I had an interesting thought about the wine suggestion (#43). I realize that I eat less when having a glass of wine with food. Maybe it makes me drunk and sleepy – and don’t eat more 😉

    I also agree with the “yuck/yum” statement. I love cottage cheese but many people yuck it. (So what? It’s good for me and it’s nutritious) So why diss me? I won’t yuck theirs…

  2. Dan Owen says:

    In one of your blogs, you wrote that you spent 8-10 hours a day working on your book. This, of course, is the length of a typical work day. Have you thought at all about why this work schedule prevented you from eating a healthy diet? I assume that healthy prepared meals from Whole Foods are as easily accessible to you as Sno-Balls from the Mini-mart. You can see where I’m going with this, I’m sure: I know from your GFS posting before writing your book that you had an excellent understanding of healthy nutrition before you set out to write your book, and the resources to provide healthy food for yourself. Is a new set of rules the key to changing those eating habits?

    I live by two rules: I eat almost no processed foods, and I stop eating when I feel full. I give myself permission to start eating again as soon as I feel hungry: on some days that means that I eat 15 or 20 “meals,” but a meal is often a handful of almonds or some dried peaches. This stuff fills me up fast, and with unlimited permission to eat again just as soon as I feel hungry, I don’t feel so pressed to eat past the point of feeling full.

    Pollan is great: is there anyone who gives such practical advice about eating? Ommivore’s Dilemma is a book I’ve given as a gift close to a dozen times; I think it should be assigned reading in schools, right around the eighth grade.

  3. bethh says:

    wow, that’s a lot of rules. I agree with all of them and think that “Eat only foods that have been cooked by humans” sums up several of them well. Do you subscribe to any food blogs? They’re a great way to dip your toes in the real food waters. I’m sure if you put out a call for suggestions you’ll get a lot.

  4. ClaireTN says:

    I love Pollan. One of my rules is that I won’t buy a food product that has ingredients that don’t sound edible themselves. I also try to eat a snack of a raw fruit or vegetable with either a glass of water or a pot of green tea about an hour before dinner. Just munching on some carrot sticks or an apple keeps me from getting hungry and helps me come to the table not feeling starved. Plus, I get in an extra serving of fruit/vegetable. Okay, one more: I always eat a serving of fruit (usually berries) with breakfast. Getting that first serving in right at the beginning of the day makes it much easier to get at least five a day.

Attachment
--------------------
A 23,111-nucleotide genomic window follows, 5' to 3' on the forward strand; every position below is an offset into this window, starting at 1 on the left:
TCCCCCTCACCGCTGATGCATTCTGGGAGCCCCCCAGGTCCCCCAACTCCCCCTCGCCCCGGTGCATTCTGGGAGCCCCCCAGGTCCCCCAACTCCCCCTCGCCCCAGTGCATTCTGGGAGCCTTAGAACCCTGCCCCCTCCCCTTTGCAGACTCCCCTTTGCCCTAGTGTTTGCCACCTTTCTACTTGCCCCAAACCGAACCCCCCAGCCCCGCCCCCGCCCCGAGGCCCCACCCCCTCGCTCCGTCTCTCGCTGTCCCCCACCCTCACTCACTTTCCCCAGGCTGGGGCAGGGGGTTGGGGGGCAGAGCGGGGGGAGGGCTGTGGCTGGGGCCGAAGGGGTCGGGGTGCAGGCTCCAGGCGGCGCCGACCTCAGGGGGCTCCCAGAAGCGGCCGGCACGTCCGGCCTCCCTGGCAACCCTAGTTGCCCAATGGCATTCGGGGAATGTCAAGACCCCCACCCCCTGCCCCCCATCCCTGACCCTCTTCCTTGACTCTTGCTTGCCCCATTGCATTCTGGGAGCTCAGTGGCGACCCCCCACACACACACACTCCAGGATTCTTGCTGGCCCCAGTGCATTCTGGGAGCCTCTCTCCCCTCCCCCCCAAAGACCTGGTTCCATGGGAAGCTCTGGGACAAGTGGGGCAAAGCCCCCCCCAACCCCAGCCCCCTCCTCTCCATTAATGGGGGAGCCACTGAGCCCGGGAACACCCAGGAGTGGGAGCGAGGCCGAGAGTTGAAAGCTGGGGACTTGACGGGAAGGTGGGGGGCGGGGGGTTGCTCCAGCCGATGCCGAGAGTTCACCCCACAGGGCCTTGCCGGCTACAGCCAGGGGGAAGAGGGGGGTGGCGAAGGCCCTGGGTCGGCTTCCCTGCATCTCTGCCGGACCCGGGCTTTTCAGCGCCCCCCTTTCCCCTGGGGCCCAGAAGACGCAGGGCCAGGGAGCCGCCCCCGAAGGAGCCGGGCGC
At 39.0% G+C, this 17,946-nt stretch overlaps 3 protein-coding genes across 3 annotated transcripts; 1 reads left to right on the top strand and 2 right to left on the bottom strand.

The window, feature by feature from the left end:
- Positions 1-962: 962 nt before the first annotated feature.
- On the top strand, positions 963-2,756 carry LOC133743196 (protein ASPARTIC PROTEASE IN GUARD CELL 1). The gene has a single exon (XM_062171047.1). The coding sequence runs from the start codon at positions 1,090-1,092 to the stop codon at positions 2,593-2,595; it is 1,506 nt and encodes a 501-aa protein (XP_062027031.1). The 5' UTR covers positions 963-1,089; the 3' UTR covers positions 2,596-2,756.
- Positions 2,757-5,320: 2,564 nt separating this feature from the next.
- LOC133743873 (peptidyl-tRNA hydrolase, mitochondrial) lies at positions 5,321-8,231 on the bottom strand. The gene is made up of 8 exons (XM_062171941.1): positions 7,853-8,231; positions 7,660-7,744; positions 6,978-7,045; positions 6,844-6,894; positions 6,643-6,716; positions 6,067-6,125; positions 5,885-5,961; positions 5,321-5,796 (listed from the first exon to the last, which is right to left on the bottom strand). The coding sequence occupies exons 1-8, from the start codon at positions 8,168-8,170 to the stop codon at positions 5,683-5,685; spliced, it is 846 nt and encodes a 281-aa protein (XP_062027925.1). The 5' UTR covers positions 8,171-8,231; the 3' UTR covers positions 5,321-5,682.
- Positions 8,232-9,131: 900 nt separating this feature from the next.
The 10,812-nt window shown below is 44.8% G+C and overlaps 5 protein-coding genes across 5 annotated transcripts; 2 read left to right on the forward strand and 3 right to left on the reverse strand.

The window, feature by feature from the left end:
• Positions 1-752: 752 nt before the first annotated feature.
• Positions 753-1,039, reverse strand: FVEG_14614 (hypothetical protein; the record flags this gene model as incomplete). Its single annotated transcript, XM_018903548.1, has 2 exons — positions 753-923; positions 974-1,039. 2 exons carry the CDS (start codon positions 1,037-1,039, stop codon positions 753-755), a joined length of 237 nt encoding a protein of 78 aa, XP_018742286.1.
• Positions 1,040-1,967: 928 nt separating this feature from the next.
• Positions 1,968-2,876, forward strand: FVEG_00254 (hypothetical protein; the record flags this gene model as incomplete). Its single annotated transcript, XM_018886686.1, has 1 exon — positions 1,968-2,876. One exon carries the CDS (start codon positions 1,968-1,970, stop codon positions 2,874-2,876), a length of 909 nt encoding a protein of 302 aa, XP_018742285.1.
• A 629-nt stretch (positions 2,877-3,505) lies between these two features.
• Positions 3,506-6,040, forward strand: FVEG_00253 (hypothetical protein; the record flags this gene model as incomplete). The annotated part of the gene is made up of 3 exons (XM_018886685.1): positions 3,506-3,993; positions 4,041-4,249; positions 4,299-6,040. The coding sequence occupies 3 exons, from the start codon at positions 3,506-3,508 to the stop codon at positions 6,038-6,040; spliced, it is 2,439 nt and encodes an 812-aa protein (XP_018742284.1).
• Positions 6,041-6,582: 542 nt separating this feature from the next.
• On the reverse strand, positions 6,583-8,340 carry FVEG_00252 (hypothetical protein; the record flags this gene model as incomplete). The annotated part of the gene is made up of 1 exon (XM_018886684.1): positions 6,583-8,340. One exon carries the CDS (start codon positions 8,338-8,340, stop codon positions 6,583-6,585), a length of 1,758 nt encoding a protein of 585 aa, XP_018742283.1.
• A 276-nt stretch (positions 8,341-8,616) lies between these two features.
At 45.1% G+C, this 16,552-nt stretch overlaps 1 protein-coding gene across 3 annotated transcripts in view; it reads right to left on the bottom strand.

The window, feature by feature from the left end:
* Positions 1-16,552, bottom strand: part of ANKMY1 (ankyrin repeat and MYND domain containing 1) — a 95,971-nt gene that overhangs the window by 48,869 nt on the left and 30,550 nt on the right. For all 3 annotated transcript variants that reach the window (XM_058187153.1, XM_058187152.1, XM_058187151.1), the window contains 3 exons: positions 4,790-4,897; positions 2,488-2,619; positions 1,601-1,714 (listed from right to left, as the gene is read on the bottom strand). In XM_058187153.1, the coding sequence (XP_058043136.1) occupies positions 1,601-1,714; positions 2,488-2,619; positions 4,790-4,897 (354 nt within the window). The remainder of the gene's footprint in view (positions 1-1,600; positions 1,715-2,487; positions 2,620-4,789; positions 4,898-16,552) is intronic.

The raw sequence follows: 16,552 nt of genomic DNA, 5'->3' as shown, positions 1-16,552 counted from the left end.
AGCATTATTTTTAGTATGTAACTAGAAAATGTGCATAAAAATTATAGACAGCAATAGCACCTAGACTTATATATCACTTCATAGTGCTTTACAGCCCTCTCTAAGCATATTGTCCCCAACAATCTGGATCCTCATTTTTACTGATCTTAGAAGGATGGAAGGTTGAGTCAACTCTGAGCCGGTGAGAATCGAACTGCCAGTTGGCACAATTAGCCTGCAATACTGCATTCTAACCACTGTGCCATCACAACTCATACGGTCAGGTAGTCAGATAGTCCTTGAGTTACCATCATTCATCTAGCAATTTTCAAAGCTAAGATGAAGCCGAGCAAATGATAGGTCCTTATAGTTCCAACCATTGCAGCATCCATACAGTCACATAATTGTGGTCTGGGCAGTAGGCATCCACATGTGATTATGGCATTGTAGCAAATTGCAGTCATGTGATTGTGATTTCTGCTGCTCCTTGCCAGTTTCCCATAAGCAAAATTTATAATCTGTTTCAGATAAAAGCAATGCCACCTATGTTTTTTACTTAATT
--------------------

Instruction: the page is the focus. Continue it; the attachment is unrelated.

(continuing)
5. Pam says:

    Great post, JD. It reminds me of this one fitness blog that I really like. 😉

    Good luck with your quest this year. It has truly made Mac a different person.

  6. As idealistic as the pro-natural-ingredient rules are, they don’t make that much of a difference in terms of weight loss. Fewer calories eaten = more weight lost. Rule 45 is king, everything else is just details.

    I’ve done this — eat less, surf more, bike more. I’m 5’11” and I weigh 162 lbs.

  7. Kristin says:

    Rule 65: Celebrate bacon on prime birthdays . . .

  8. I love the simplicity! I’ve decided to simplify my life (all aspects, not just eating) and am working toward that goal. I recently blogged about shedding labels I’ve limited myself to and creating a more peaceful, forgiving approach toward my eating habits and health in general. It’s already lifted a huge load from my shoulders and many readers are able to relate…..

    I followed over from Work Happy Now, by the way – so glad Karl mentioned your post. 🙂

    Congrats on the weight loss!


Leave a Reply

Your email address will not be published. Required fields are marked *

Close Search Window